“Honestly it’s pretty hard to make that,” Steele said. “[The vouchers] only give them so much per month.”
Shelley Perrault was homeless for years before she found an affordable unit. Before that, she lived at the Goodwill Inn. Perrault worked as a housekeeper, she worked at gas stations, and worked at the Record-Eagle’s printing factory — a night shift from 7 p.m. to 2 a.m., inserting advertising flyers into the folds of the newspapers hot off the press.
“People are going to have to have three jobs to afford that place,” Perrault said of Ridge45. She said other apartment complexes are more attainable, like Tradewinds Terrace and East Bay Flats, which rent one-bedrooms for just under $700.
With the help of a voucher, she pays for an apartment at Hillview Terrace. But for years, Perrault said her vouchers were turned down.
“Cash over vouchers,” she said. “That’s what they told us.”
It’s not clear what the spike in numbers will mean for shelters. That’s because last year, winter shelters like Safe Harbor saw record-low occupancy — in a shelter designed with 82 beds, just 39 were occupied.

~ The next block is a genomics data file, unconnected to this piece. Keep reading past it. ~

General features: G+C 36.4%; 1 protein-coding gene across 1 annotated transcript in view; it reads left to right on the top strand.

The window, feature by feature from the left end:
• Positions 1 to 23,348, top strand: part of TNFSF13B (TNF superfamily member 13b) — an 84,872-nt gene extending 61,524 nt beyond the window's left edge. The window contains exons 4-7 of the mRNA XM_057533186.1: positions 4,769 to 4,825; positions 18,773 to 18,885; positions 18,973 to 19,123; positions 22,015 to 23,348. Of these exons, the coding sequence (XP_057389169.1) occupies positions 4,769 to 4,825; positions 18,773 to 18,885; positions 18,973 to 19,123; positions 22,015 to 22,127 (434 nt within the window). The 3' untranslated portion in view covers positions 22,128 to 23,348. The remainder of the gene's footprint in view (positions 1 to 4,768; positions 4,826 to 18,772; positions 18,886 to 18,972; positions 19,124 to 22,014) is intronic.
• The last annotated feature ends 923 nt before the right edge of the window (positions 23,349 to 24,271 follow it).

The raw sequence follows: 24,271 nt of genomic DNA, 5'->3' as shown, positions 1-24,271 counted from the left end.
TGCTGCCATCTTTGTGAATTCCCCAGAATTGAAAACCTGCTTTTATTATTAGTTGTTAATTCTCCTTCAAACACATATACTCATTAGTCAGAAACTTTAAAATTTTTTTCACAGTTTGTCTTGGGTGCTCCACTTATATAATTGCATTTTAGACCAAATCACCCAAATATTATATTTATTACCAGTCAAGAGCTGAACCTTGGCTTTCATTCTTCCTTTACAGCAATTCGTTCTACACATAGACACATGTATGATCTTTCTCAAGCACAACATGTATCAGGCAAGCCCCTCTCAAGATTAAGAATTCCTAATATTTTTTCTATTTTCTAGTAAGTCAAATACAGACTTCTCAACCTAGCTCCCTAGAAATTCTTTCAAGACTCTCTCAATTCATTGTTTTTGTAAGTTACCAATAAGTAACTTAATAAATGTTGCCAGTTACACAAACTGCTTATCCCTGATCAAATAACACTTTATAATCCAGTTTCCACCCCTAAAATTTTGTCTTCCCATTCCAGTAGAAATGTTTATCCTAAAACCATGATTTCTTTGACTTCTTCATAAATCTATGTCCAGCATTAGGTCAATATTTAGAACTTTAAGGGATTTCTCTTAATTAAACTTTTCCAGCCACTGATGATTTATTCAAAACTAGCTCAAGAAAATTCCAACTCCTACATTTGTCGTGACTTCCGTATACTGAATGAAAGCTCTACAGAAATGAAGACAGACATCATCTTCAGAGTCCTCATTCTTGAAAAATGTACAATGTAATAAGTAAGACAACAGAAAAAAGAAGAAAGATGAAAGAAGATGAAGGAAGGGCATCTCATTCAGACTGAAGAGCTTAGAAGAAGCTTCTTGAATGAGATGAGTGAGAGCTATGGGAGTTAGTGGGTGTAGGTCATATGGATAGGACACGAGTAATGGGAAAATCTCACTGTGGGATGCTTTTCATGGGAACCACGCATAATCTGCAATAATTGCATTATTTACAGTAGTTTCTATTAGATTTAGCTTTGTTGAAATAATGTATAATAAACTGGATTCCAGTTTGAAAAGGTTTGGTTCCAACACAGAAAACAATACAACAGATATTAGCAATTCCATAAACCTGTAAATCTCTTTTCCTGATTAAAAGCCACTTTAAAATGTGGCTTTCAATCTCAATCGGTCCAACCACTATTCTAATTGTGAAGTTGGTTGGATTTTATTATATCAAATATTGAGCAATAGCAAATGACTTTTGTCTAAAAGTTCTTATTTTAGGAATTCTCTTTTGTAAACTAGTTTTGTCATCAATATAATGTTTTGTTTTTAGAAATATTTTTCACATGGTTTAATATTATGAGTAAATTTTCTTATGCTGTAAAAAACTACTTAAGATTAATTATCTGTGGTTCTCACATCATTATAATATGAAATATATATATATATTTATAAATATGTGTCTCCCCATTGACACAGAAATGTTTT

“There was a lot of fear of COVID,” said Mike McDonald, Safe Harbor’s board chairman. McDonald said the shelter will prepare as it did last year, including with the option to sleep people on floors if need be.
“We’ve never turned anyone away,” he said.
Meanwhile, the Goodwill Inn continues to be in high demand. Dan Buron, the Goodwill Inn’s executive director, said his organization expects high demand for beds again this year. The shelter currently has a waiting list of 54, including several families.
This week, Lippert was upbeat. One of her former clients had just been hired by BATA, the local bus authority, even though Lippert said she still wasn’t sure what her living situation was at the moment. She knows it’s harder to keep a job without a steady place to live.
“Of course, if she had housing it would make it easier,” Lippert said. “It makes everything easier.”